You have probably heard that it’s best to avoid touching snapping turtles. But, as with everything, there is a way to do it safely; if you know what you’re doing and exercise caution, you can handle even large adult snappers. Want to learn more? In this article, we’ll talk about how to pick up a snapping turtle – both what to do and what not to do.
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How to Pick Up a Snapping Turtle
The exact methods you use to pick up a snapper will vary depending on the age and size of the turtle. Regardless of these factors, it’s a good idea to wear thick, protective work gloves when attempting to handle a snapper.
Let’s take a closer look at how to pick up snapping turtles at various stages in their life.
Very young snapping turtles are quite small–only around an inch or two in diameter. Despite their small size, they still have an incredibly powerful bite that can do some damage if they latch onto your fingers.
To safely lift a baby snapping turtle, approach it from behind and try not to make any noise. If it hears you coming, the baby may spook and become aggressive.
As you approach, check it for any obvious injuries. If you see any, try to avoid these areas when touching the turtle.
Place your thumb on the backside of the baby’s shell and slip your forefinger underneath its body between the back legs.
Lift the baby gently, keeping a firm hold but making sure not to squeeze its little body too hard. Keep it as low to the ground as possible as you move it.
If you are helping it across the road, move it in the direction it was already heading and set it down on the opposite side of the road. Snapping turtles have a great sense of direction, so do not attempt to change its course.
If the baby is injured, place it in a shoebox or other small container as gently as possible. Take it to the nearest vet’s office or animal rescue.
As baby snappers grow toward adulthood, they will become larger and heavier. It will take more than a single thumb and forefinger to lift them.
Quietly approach the juvenile from behind to avoid spooking it. Check for signs of injury such as broken legs, damaged shell, or blood.
Place your thumb on top of its shell and your forefinger and middle finger on its underside, allowing the tail to slip between the two fingers.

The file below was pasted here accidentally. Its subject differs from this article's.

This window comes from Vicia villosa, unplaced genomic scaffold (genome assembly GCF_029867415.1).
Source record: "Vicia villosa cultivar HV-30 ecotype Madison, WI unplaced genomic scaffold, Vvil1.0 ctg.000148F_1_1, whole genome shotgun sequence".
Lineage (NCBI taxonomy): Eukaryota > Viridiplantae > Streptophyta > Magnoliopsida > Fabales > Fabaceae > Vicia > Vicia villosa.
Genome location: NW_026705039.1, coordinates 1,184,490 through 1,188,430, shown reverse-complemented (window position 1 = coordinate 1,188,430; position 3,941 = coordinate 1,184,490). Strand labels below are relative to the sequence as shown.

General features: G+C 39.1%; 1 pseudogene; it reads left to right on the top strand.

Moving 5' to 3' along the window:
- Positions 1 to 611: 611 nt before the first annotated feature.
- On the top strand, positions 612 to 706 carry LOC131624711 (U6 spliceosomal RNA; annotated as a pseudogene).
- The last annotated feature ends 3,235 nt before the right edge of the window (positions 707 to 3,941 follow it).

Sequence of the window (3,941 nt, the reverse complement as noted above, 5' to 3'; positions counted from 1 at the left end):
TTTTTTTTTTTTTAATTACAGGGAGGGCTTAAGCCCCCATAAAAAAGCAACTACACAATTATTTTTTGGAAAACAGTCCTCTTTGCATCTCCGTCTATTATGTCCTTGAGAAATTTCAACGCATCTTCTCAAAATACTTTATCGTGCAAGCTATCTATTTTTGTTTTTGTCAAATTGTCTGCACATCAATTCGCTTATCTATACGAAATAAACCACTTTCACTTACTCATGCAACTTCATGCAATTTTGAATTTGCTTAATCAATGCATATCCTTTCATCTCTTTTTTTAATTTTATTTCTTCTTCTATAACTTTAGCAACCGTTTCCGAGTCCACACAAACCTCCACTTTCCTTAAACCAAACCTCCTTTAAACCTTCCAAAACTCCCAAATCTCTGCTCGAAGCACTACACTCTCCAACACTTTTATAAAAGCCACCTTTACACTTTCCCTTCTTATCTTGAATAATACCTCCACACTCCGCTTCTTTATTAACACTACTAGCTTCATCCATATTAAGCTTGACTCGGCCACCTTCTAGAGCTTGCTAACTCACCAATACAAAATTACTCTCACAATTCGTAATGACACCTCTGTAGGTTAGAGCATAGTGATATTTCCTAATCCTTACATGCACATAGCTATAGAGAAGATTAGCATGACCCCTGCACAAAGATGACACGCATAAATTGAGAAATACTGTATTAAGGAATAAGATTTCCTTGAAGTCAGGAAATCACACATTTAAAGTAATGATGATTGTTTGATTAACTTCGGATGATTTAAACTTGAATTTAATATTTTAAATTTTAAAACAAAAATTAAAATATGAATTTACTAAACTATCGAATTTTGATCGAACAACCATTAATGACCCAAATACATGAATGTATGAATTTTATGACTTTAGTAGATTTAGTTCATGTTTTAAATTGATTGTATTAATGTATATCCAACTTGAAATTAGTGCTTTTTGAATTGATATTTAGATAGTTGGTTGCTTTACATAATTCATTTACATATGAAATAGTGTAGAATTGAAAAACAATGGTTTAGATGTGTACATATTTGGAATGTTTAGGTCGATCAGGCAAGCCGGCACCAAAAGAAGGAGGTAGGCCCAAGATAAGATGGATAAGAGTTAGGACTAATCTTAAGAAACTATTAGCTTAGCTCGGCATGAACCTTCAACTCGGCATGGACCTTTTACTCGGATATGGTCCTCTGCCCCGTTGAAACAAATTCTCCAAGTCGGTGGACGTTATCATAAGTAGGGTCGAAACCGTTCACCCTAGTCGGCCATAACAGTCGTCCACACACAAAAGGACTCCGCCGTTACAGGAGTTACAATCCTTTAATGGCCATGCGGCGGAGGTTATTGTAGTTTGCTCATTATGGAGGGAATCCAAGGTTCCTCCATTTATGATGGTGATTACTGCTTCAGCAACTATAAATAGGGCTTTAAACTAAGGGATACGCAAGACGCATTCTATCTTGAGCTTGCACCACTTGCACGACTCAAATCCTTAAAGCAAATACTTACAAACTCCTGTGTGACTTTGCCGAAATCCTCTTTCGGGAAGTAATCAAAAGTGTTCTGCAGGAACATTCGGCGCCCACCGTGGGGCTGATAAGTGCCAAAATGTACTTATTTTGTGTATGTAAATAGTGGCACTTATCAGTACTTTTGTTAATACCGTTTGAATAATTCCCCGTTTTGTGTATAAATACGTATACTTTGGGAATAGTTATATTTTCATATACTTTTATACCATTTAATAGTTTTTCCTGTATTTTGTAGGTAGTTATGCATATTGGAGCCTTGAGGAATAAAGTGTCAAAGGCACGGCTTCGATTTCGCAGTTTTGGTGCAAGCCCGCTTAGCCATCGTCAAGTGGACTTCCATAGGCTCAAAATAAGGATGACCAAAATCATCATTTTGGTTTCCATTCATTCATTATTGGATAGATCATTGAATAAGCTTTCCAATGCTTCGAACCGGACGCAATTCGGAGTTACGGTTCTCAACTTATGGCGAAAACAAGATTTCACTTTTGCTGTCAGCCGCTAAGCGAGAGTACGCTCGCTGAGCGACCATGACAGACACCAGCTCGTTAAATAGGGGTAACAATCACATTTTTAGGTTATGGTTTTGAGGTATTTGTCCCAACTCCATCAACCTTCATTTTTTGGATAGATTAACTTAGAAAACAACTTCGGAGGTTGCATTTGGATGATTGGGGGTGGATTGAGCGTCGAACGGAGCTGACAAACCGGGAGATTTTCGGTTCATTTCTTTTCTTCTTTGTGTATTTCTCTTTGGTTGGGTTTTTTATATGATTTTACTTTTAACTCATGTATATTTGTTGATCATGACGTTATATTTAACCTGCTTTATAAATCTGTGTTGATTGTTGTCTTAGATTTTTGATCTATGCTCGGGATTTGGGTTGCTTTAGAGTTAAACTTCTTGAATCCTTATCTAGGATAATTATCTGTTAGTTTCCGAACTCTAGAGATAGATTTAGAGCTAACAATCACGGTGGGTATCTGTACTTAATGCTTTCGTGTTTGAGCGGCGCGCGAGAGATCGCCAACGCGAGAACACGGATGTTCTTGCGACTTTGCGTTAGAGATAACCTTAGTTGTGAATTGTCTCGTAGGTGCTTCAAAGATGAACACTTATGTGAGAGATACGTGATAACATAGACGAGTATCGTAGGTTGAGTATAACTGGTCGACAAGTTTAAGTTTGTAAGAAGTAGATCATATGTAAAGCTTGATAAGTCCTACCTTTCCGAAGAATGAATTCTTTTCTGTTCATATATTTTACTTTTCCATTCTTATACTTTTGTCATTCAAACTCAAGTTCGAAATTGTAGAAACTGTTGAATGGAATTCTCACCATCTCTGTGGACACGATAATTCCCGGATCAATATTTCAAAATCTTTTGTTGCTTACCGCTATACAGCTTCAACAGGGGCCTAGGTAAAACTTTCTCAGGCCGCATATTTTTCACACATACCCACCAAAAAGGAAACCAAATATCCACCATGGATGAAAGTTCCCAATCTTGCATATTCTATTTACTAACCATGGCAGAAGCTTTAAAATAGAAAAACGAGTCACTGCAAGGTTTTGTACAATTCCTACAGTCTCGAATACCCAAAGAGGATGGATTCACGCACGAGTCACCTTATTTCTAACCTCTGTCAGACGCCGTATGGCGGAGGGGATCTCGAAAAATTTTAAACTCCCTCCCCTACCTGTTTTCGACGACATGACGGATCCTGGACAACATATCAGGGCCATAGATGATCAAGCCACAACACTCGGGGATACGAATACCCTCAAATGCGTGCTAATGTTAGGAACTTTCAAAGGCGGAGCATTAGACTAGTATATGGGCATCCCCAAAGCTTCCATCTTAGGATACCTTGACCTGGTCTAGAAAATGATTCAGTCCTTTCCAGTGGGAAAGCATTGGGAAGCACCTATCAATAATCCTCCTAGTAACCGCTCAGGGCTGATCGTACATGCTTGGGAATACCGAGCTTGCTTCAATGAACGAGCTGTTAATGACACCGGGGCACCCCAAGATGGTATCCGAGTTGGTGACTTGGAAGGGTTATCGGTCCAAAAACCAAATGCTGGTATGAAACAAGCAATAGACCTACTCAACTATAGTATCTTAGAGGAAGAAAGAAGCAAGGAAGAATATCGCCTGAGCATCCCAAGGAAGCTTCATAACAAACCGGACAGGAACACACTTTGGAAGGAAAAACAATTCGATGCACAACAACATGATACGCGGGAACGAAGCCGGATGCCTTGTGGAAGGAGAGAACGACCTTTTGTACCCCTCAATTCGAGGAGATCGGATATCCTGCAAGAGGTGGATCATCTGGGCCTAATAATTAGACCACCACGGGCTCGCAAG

Depending on how heavy the juvenile is, you may want to use both of your hands. If so, place your other hand in a similar manner, with the thumb on top of the shell and fingers underneath its body.
If using both hands, allow the tail to hang loose between them.
Lift the turtle, keeping it as low to the ground as possible. Move it in the direction it was already heading, set it down gently on that side of the road, then back away quickly to avoid being snapped at.
If the turtle is injured, place it in a carrying cage or box and take it to a vet or animal rescue.
Adult snapping turtles can weigh up to 35 pounds–more if they are alligator snappers. Because of this, picking them up safely can be a challenge.
Approach the adult turtle as you would a baby or juvenile–from behind, moving as quietly as possible. Look it over for visible signs of injury.
Place one hand on each side of the shell, directly behind the back legs. Place your fingers on the underside of the shell and wrap your hands around to the top, gripping the topside with the balls of your hands.
Make sure you have a firm hold, then carefully lift the turtle. Carry it as low to the ground as possible so it doesn’t have far to fall if you find you can’t bear its weight.
Place it back on the ground as soon as you can, making sure it stays pointed in the direction it was already going. Back away quickly to avoid being snapped at.
Again, if the turtle is injured, place it in a carrying case or box and take it to a vet or animal rescue.
If you are trying to move the turtle across the road and you aren’t sure you can bear its weight, check out this video for demonstrations of other safe ways to move snappers:
Picking Up a Snapping Turtle: What Not to Do
Above, we discussed the correct ways to move these turtles. But it’s also important to talk about what not to do.
When moving a snapping turtle of any age or size, you should never:
- Pick it up by its tail: Snapping turtles have long tails that are directly connected to their spines. If you attempt to lift a snapper by its tail, you could dislocate its spine and also crush the turtle’s reproductive organs.
- Pick it up by its front half: Snappers have deceptively long necks, and if they can reach you, they will bite if they feel threatened. You should never attempt to handle a snapping turtle by the front half of its shell, its front legs, or its head, as you will most likely end up getting bitten.
- Carry it further than necessary: Snapping turtles are heavy, and carrying them around stresses them out. Never carry them any further than necessary to get them out of harm’s way; you may become worn out and drop them, or they may die from the lactic acid which builds up when they are stressed.
- Carry it in the opposite direction: As mentioned earlier, turtles have a great sense of direction, and they know where they are trying to go. If you see one crossing toward the right side of the road, do not return it to the left side; it will just attempt to cross the road again once you leave.
- Place it in water: You may think the turtle is headed toward the nearest body of water, but this isn’t always the case. Place the turtle on the side of the road and allow it to find its own way to the water, if it so chooses–don’t decide its destination for it.
Snapping turtles can be safely picked up and moved as long as you follow the tips and guidelines in this article. Thanks for reading and best of luck!